Regardless, Carrier would need to address the arguments that Luke would have wanted to use stuff from it if he had access to it, either by attacking those reasons or by giving reasons why Luke wouldn’t have wanted to use it.  Carrier will ignore the former and take a stab at the latter:

Thus, sound—as in, actually empirical and actually logical—approaches to the Great Omission accept the choice theory and abandon the interpolation theory. After all, Luke often leaves material out, including big chunks (like the “Little Omission” of Mark 9:41-10:12).

Many theories have been proposed for Luke’s Great Omission (for just some of them see, for example, this Stack Exchange; and examples in Pattem, above). If I were to start exploring a hypothesis myself, it would be that Luke needed to cut material to add his own, given the limited length of a standard scroll at the time; and the material he cut exactly corresponds to two of three repetitious cycles of material in Mark (see On the Historicity of Jesus, pp. 412-13), which is a typical Markan practice (to employ triplets and threes, often to emphasize specific points; ibid.). That this finding (that that material exactly corresponds to two cycles in a sequence of three in Mark) is independent of Luke’s Omission (it was discovered and proved without reference to it) makes for an unlikely coincidence. It looks to me that Luke saw Mark repeating the same sequence of events three times (albeit each time with different stories expressing the same ideas), and saw an obvious economy in just using one of them (and conspicuously, the first of them). The rest could go. So they did. This is how you use evidence to reach a conclusion.

This … is not a good counterargument.  Sure, Luke might have needed some room to insert his own content, but that doesn’t in any way address why he chose not to copy this section.  You could use that as an argument against his including any of the sections he actually included.  What we need to figure out to assess these arguments is why Luke includes what he includes and leaves out what he leaves out.  The supposedly “sound” approach only notes that Luke leaves things out, but that does only work against a “Luke never leaves anything out of Mark” which, well, we do indeed know is completely false and so no one will make that argument, and so these arguments — if they are at all sound at all, which I cannot explicitly warrant — have to be ones that work not based on “Luke never leaves anything out” but instead on “Why would Luke leave this out?”.  And nothing in Carrier’s approach ever addresses those specifics, which means that he cannot actually refute his opponents other than by saying that they could be wrong … and as he himself notes, mere possibility is insufficient.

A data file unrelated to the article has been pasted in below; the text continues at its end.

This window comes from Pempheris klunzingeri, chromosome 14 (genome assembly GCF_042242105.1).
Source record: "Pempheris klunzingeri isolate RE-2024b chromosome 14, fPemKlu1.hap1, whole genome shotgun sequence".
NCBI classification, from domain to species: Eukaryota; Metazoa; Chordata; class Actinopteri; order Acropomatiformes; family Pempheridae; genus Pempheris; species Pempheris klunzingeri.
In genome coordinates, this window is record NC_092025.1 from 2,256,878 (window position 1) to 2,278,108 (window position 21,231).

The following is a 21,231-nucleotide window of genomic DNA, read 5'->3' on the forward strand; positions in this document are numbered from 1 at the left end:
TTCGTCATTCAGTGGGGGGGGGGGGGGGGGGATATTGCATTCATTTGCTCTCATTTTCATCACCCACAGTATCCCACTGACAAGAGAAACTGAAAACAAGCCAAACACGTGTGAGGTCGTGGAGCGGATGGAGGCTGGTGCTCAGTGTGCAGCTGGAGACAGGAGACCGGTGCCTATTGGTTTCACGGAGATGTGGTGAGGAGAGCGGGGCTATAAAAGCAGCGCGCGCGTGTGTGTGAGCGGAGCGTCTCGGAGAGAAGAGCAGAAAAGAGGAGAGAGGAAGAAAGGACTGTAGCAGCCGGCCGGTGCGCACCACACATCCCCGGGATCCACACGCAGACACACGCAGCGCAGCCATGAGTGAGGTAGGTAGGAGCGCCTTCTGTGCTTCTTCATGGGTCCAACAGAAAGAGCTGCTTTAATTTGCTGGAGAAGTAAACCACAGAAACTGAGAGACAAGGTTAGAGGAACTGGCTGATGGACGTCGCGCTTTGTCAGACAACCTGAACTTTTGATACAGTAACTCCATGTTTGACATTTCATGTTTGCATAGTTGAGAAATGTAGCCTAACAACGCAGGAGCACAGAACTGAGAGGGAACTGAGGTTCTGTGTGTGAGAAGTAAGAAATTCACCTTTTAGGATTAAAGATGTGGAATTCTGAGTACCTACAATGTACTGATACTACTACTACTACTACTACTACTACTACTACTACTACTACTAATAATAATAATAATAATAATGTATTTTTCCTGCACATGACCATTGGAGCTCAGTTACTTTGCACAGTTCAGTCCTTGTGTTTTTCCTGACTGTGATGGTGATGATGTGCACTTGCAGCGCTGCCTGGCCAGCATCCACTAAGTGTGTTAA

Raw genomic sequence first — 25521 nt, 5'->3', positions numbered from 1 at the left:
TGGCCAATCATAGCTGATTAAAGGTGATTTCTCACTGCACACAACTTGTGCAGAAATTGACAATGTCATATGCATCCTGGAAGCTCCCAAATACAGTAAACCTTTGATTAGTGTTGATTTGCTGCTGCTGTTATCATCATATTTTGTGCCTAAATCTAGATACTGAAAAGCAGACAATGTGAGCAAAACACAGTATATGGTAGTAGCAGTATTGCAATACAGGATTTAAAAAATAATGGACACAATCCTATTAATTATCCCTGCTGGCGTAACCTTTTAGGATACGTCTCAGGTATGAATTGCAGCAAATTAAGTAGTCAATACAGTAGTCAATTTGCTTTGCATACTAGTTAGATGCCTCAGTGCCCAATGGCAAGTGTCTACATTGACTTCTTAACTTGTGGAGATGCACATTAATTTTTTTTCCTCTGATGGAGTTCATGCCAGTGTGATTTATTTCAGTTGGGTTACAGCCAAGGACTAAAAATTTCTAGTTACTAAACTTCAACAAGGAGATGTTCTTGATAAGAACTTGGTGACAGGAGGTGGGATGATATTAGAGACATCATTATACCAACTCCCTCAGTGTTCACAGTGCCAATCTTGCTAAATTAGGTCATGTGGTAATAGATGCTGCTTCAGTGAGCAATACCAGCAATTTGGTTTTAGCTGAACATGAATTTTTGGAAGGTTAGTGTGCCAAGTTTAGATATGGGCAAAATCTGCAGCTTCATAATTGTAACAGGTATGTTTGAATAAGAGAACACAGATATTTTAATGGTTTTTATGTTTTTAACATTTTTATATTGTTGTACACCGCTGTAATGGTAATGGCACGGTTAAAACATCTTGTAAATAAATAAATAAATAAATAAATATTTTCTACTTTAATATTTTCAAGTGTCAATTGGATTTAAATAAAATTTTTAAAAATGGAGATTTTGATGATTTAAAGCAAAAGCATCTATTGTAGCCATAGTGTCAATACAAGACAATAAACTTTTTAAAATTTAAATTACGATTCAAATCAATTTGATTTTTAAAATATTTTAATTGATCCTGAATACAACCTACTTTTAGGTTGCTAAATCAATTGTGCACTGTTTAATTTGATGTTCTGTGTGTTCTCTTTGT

So then he turns to Q and tries to apply the same analysis, about as successfully:

Correct logic would go the other way around. Instead of claiming magical knowledge of what authors “would never” do, you would look for evidence of what authors actually do, and then build your generalizations from those actual particulars.

And, in internal context, we have many examples of how Luke uses sources—because we have one of them: Mark.

So. What do you think happens when you look to see if Luke changes Mark? Gosh. So much for the Q apologists. Luke often changes ****.

This only works from arguments that are absolutely based on “never”, but the arguments from the Stack Exchange he himself links don’t really do that:

Here are some of the arguments people make:

  • Matthew and Luke have very different birth narratives, genealogies, post-resurection accounts, and stories of Judas (assuming Luke wrote Acts). Thus it seems unlikely that they knew each other.
  • If Luke had access to Matthew why wouldn’t he have used more of Matthew’s modifications to Mark?
  • Some of the sayings in common appear to be in a “more original form” in Luke and others in Matthew. For example, Luke says “blessed are the poor” while Matthew says “blessed are the poor in spirit” and many people think the former was likely to be the original, hence Luke wasn’t using Matthew but rather Matthew’s source.